September 9, 2013

Syrian Chemical Weapons Strikes - Random Attacks or Viable Military Targets?

The August 21 chemical attacks that the U.S. government has ascribed to the Syrian armed forces killed over 1400 people, including over 400 children. President Obama is contemplating military action against the Syrian regime of Bashar al-Asad in response to what he terms as a "violation of well established international norms against the use of chemical weapons...."

There has been a great amount of coverage of the results of the chemical warfare attacks - mostly based on videos posted on social media sites, but also hair, soil and blood tests that indicate the use of sarin gas, a nerve agent also known as GB. The videos show the agony caused by nerve agents, and hundreds of dead bodies. The rows of dead children wrapped in burial shrouds were difficult to watch.

What has gotten lost in the coverage is an answer to the basic question: Why did the Syrians use chemical weapons in the suburbs of Damascus? Let's look at the map (above - click for larger view).

The green line is a highway called the "Southern Beltway" - it is the de facto dividing line between the Syrian army to the west and the opposition forces to the east. The opposition forces in this area, called the East Ghutah, consist mostly of units who self-identify as part of the Free Syrian Army.

I have placed a red dot to the east of the highway in the government-controlled area. That is the location of al-'Abasiyin Square (although it is a circle). The conventional wisdom among military analysts is that if the opposition can break though the line and reach al-'Abasiyin Square, they may well be able to push into the heart of the city and take it.

To that end, there is ferocious fighting in the suburbs of Jawbar and al-Qabun as the rebels make forays to the west of the highway. There is almost constant fighting on the Southern Beltway itself as the army tries to retain control of the road, losing quite a few of its T-72 tanks (mostly of the 4th Armored Division and Republican Guard) to the opposition's antitank missiles.

If the Syrian regime was concerned that they might not be able to hold the line represented by the Southern Beltway, or if they wanted to send a message to the residents of the suburbs located to the east of the road perceived as supporting the opposition, they may have resorted to the use of chemical weapons.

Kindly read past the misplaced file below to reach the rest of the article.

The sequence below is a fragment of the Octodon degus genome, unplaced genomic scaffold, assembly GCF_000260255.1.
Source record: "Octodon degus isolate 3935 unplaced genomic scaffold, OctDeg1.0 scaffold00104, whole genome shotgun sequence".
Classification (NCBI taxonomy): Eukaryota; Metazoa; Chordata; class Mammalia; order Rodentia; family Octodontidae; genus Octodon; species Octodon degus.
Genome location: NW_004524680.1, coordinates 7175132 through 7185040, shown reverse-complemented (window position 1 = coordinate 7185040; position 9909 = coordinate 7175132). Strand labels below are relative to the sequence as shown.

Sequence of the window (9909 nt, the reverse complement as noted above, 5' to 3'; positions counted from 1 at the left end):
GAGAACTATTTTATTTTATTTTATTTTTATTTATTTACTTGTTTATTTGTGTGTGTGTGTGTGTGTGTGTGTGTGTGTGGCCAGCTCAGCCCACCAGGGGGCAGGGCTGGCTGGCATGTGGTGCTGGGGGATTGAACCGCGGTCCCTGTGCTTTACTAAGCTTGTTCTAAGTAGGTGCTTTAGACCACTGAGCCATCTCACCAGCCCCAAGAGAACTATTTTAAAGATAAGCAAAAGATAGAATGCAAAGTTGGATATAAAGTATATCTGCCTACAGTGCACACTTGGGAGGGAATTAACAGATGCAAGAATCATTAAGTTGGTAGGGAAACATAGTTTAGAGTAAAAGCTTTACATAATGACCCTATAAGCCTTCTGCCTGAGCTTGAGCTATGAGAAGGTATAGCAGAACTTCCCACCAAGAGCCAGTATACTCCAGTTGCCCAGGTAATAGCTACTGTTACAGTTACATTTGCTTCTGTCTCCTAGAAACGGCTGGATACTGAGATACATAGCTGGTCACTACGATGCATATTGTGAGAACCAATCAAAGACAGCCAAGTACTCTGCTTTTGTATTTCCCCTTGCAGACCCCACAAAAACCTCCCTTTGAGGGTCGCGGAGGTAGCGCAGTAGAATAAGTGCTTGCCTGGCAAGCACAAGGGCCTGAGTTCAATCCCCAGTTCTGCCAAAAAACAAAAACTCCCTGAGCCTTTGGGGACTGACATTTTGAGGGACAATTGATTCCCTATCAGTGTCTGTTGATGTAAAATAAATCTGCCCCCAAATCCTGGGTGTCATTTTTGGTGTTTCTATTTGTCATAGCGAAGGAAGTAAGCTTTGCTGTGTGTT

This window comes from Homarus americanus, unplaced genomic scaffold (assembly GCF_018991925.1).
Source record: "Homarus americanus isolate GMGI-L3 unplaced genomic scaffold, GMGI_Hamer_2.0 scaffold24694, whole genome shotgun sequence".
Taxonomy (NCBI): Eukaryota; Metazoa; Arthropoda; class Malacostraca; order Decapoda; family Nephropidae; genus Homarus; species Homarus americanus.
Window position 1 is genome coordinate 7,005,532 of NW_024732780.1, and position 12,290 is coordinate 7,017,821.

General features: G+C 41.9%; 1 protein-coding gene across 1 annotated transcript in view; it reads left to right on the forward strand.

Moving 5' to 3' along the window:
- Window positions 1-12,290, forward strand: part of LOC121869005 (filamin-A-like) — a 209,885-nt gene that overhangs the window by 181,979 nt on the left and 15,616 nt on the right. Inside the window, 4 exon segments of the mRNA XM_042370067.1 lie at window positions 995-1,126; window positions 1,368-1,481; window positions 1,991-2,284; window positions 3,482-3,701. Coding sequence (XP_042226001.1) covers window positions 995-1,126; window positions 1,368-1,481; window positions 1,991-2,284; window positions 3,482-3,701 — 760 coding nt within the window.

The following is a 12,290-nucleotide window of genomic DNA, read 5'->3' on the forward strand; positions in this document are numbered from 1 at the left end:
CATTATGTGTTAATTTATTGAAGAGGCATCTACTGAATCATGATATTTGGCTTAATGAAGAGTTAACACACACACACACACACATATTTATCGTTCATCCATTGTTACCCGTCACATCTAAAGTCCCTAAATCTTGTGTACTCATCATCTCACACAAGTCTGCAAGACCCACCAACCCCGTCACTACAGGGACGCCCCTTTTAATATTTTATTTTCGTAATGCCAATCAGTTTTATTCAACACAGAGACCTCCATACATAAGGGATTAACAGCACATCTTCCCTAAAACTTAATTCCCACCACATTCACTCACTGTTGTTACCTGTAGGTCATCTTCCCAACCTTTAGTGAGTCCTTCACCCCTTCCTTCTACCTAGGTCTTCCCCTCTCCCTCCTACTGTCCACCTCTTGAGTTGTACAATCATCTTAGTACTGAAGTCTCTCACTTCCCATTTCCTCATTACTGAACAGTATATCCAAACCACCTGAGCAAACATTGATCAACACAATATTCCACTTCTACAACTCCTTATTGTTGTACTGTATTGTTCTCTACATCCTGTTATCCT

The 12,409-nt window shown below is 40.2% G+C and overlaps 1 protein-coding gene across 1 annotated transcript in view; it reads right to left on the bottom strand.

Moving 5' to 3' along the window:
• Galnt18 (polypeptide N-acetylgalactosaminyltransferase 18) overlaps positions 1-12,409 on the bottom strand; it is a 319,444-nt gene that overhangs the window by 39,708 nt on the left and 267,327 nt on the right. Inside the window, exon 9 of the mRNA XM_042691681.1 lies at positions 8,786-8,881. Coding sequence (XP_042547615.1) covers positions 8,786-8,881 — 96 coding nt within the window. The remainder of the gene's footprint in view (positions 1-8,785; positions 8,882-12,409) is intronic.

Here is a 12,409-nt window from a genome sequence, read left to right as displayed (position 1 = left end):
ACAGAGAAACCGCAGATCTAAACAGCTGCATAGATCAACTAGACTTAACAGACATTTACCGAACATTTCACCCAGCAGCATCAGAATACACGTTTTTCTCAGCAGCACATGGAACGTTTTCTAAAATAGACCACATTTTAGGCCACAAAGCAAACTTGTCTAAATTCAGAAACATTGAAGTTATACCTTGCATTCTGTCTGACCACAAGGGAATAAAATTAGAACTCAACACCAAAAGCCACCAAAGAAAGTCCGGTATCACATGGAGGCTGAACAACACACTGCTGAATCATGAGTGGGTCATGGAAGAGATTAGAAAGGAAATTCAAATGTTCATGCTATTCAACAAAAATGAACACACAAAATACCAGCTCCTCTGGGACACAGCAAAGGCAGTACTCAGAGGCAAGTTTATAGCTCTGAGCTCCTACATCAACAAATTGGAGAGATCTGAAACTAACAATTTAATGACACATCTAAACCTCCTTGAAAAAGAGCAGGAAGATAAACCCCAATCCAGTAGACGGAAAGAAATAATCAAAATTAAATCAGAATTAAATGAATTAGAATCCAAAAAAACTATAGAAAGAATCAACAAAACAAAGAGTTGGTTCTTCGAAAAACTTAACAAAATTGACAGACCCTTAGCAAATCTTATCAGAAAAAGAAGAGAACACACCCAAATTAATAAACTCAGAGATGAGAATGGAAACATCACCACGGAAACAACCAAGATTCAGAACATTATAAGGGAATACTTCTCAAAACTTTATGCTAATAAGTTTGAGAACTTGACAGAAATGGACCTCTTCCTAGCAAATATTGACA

'Ayn Tarma and Zamalka are two of these suburbs. The two areas have come under heavy artillery and air attacks for the last two years, but those attacks have not had the desired effect. The suburbs are directly opposite al-'Abasiyin Square. There are reports from other suburbs in the East Ghutah based on the presence of victims at medical facilities. However, soon after the attacks, the medical services of the FSA mobilized clinics and medical personnel in the neighboring suburbs to handle the mass casualty event.

Conventional weapons kill with blast effect and shrapnel, but are concentrated and do not cover wide areas, probably not as widespread as a suburb. Chemical agents in gas form, however, can.

Although the numbers - approximately 1400 dead - pale in comparison to the estimated 120,000 dead in the civil war thus far, killing that many people in two concentrated areas in one attack is effective. Not only does it clear an area of concern, it sends a psychological message to the remaining residents.

Recent reporting also indicates there were also attacks in the southern suburbs of Mu'adhamiyah and Daraya. In this case, the regime is protecting what they consider a strategic resource - al-Mazzah air base. I have annotated the base with a red dot as well.

These were not random attacks - someone chose these targets.

Personal anecdote: Al-'Abasiyin Square is really a large traffic circle. My wife was in a minor traffic accident when a dump truck forced the car she was driving into the barrier that surrounds the center of the traffic circle.

The police arrived, took a statement from my wife and the driver of the truck. The police then sent the truck driver on his way and provided my wife with an accident report, citing the cause of the accident as the "will of Allah."

Try filing a claim with your insurance company with that police report.